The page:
Book Review: The Institute

‘Great events turn on small hinges…’

After Enid Blyton and Roald Dahl, after Goosebumps and Point Horror, Stephen King inspired my first real love of literature. And boy, did I fall hard. Books like IT and Pet Sematary were massively influential in my formative years and they helped to inspire a lifelong love of horror that has shown no signs of abating in recent years. And while King’s more recent output has been patchy, I’ve still remained loyal to an author that I consider to be one of the greatest story tellers to ever hold a pen. And that’s what King is – a master storyteller. A voice around the campfire. A whisper in the classroom. And it is this ability to spin a chilling yarn capable of inspiring nightmares that has ensured King’s longevity. The Institute, released without much fanfare in 2019, is quietly King’s best novel for years… 

Tough to believe, but when twelve-year-old genius Luke Ellis is kidnapped from his home and taken to a shady government facility somewhere deep in the Maine woods his troubles are only just beginning. What follows is a horror/sci-fi hybrid novel that takes in telekinesis, mind control and conspiracy theories, all neatly packaged as a traditional Bildungsroman. In short, familiar territory for the master of horror but well-trodden ground is still capable of raising a great harvest.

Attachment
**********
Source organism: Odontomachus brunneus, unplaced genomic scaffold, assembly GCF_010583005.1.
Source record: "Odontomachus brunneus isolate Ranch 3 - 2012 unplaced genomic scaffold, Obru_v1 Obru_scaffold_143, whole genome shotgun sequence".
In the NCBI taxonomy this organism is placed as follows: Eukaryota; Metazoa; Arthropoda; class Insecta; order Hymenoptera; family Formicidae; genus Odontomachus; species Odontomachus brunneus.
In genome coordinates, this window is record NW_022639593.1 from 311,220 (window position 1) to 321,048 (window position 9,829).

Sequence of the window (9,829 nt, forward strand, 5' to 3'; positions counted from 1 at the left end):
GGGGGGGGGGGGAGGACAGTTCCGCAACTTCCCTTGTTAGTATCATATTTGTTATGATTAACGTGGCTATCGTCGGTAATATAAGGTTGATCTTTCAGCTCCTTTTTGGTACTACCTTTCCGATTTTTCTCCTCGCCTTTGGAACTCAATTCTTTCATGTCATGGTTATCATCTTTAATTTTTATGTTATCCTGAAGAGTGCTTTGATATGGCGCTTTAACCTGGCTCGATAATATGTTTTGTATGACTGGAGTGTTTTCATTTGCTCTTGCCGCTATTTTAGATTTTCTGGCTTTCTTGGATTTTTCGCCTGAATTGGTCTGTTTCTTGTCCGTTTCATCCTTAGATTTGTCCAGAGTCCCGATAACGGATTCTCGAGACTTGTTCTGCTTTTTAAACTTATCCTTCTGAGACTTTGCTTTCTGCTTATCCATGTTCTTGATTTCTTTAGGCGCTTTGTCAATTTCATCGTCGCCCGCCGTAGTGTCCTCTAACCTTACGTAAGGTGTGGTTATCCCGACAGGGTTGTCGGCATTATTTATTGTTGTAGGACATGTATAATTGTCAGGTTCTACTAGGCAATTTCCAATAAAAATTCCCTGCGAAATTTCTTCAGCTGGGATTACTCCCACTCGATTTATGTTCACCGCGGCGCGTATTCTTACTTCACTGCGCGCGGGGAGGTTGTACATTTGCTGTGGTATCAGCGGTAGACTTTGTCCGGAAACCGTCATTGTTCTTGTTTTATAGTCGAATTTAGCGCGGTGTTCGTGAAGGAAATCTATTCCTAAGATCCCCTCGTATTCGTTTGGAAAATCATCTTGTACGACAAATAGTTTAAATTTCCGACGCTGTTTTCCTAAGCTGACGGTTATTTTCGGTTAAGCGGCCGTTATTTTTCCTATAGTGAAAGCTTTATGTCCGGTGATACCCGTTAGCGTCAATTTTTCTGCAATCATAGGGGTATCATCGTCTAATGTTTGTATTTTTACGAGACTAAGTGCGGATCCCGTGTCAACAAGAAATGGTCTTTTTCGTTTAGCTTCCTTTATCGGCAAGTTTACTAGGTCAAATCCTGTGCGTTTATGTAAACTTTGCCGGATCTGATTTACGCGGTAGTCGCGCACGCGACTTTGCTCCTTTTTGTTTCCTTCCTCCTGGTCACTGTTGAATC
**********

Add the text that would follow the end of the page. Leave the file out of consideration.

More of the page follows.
Some of King’s best and most beloved work combine horror with coming-of-age tales (Carrie, IT, Stand by Me) and while The Institute never quite reaches the level of those classics, it does genuinely feel akin to them. This novel would fit nicely into King’s 70s/80s golden era without looking out of place. Fast paced, engaging and darkly unsettling in places, King’s most recent horror novel demonstrates that the Maine author still has the capacity to shock and excite even all these years later. He is also has an uncanny ability to force the reader to care about the characters. I was fully invested with Luke Ellis by the end of the novel. As so with Avery, the even younger and more volatile boy who joins Luke at the institute. With Mrs Sigsby, he has even crafted one of his most formidable villains; drawing parallels with Rose the Hat from Doctor Sleep.  

The Institute is comforting confirmation that King is showing no signs of slowing down just yet. The upcoming TV adaptation from the pen of David Kelly also feels exciting. Long live the King.